The least developed type of human embryonic stem cells, known as “naïve” pluripotent stem cells, consume more sugar than “primed” pluripotent stem cells, which are embryonic stem cells from later in development, researchers at the Eli and Edythe Broad Center of Regenerative Medicine and Stem Cell Research at UCLA have discovered. Altering the sugar metabolism of pluripotent stem cells can enhance their ability to yield tissue-specific cells, such as neural cells, the research also revealed. This finding could help stem cell scientists create healthy tissues or cellular therapies that hold potential for treating human diseases.
“Our study proves that if you carefully alter the sugar metabolism of pluripotent stem cells, you can affect their fate,” said Heather Christofk, the study’s lead author. “This could be very useful for regenerative medicine.”
In general, pluripotent stem cells are able to create any tissue-specific cell in the body, such as skin, bone, blood or nervous system cells through a process called “differentiation.” But not all pluripotent stem cells are the same. Naïve stem cells are early stage embryonic stem cells and primed stem cells are later-stage embryonic stem cells; scientists are investigating if this difference in developmental stages affects the cells’ differentiation abilities. One of the factors that may affect differentiation is a cell’s consumption of sugar. Previous studies have shown that primed stem cells use more glucose — the main form of sugar in the body — than mature, tissue-specific cells, but the metabolism of glucose in naïve stem cells versus primed stem cells had never been directly compared.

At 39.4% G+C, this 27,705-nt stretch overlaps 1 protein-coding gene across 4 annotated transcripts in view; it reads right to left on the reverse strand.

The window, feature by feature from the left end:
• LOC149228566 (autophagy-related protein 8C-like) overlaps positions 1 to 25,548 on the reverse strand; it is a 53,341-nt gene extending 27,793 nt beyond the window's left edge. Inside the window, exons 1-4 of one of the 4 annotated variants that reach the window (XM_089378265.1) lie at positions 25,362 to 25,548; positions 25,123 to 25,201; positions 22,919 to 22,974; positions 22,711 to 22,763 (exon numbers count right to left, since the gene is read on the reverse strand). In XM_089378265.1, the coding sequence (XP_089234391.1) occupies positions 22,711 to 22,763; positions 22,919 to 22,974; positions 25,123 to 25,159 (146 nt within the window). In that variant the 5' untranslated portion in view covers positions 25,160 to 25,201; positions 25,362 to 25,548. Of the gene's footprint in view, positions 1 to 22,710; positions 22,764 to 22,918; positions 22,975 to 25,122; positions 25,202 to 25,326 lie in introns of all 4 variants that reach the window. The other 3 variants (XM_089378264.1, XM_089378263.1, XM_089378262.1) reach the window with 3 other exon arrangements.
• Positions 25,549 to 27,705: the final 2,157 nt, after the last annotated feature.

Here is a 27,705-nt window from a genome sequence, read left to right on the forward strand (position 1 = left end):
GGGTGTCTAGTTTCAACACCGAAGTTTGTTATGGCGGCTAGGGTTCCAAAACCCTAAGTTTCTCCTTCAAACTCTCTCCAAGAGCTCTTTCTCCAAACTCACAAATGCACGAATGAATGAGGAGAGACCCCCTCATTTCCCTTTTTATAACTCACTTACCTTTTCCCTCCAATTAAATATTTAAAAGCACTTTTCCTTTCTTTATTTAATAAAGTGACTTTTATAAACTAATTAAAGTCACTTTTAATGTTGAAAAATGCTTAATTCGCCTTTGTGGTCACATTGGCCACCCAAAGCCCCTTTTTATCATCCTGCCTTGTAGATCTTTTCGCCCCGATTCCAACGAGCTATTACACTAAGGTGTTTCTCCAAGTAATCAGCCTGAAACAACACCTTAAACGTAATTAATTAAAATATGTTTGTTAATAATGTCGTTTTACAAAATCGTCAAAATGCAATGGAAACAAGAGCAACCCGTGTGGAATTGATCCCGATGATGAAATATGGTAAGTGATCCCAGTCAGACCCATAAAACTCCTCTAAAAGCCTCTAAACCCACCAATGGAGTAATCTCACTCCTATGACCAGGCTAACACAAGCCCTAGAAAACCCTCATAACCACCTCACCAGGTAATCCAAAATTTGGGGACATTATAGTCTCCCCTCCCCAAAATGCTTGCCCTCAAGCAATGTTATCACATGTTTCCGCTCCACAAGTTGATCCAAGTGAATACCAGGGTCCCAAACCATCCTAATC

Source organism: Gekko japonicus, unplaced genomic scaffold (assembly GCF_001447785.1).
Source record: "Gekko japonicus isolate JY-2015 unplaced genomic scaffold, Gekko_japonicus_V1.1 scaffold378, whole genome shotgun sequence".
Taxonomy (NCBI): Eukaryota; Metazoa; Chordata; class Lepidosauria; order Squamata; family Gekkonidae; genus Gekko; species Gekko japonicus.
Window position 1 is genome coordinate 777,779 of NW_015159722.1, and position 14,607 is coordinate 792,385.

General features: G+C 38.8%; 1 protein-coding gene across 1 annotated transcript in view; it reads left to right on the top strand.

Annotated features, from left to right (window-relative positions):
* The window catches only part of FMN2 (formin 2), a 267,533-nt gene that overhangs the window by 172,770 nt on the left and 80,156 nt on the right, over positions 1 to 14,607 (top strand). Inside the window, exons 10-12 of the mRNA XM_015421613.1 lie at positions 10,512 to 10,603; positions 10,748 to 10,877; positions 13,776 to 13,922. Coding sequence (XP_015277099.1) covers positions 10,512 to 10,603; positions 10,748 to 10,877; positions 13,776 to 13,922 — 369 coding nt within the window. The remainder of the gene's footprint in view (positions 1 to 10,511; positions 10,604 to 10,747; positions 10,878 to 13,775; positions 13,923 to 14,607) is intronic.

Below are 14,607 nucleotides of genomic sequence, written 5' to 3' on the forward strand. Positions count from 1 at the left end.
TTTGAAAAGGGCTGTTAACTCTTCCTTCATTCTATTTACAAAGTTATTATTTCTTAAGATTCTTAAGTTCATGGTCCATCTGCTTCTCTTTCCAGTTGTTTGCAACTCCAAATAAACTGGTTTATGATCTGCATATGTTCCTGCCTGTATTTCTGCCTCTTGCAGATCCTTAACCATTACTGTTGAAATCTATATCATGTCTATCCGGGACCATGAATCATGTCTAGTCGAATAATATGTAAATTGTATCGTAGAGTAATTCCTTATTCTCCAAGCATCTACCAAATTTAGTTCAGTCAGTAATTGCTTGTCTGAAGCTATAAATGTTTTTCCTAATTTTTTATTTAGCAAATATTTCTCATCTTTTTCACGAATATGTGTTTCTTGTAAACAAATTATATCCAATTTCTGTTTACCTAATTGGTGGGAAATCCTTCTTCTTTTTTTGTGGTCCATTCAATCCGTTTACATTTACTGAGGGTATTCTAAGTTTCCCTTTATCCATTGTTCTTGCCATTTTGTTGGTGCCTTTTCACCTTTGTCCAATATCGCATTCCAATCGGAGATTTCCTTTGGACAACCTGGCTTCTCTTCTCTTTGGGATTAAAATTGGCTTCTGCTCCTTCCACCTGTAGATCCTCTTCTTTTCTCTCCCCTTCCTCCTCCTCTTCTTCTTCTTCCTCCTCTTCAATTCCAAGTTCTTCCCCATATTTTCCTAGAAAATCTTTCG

Christofk and her colleagues measured how much glucose various cells were consuming by measuring the glucose in their surroundings over a 24-hour period. They also tagged glucose molecules, allowing the researchers to follow the glucose into each cell to see how it was being used. They performed these experiments on both naïve and primed stem cells, as well as cells grown in different culture conditions.
To study the effect of metabolism on the differentiation of pluripotent stem cells into neural cells, the researchers turned to a molecule that hinders the ability of cells to metabolize glucose.
The observation that naïve human stem cells use up to four times more glucose than primed stem cells suggests that there are fundamental differences in biology between the two types of pluripotent stem cells.
“Not only do naïve cells consume more glucose, but the way they use it is quite different,” said Wen Gu, first author of the study. Altering cells’ access to glucose, he said, could change other properties, including their tendency to differentiate. When the researchers reduced glucose metabolism in pluripotent stem cells, three times as many cells differentiated into neural cells.
The study also demonstrated the importance of using human embryonic stem cells and not relying solely on mouse stem cells to study human stem cell biology. Previous research has shown that in mice, naïve stem cells actually use less glucose than primed cells, the opposite of what Christofk and Gu found in human embryonic stem cells. They also found that cells cultured under different conditions — which researchers typically use interchangeably — had different patterns of glucose metabolism. More work is needed to explain exactly why that is and how metabolism is linked to differentiation.
This study was a collaboration among researchers at three labs at the UCLA Broad Stem Cell Research Center: Christofk; Bill Lowry, co-corresponding author of the study; and Kathrin Plath. Christofk is an associate professor of molecular and medical pharmacology and biological chemistry; Lowry is a professor of molecular, cell and developmental biology; and Plath is a professor of biological chemistry. Other authors of the study are Gu, a graduate student in the Department of Molecular and Medical Pharmacology; and Xavier Gaeta, Anna Sahakyan, Alanna Chan, Candice Hong, Rachel Kim and Daniel Braas, all of UCLA.
The study was published in the journal Cell Stem Cell.
The study was funded by grants from the California Institute for Regenerative Medicine (TG2-01169), the National Institutes of Health (5P01 GM099134), the UCLA Broad Stem Cell Research Center and the CONCERN Foundation.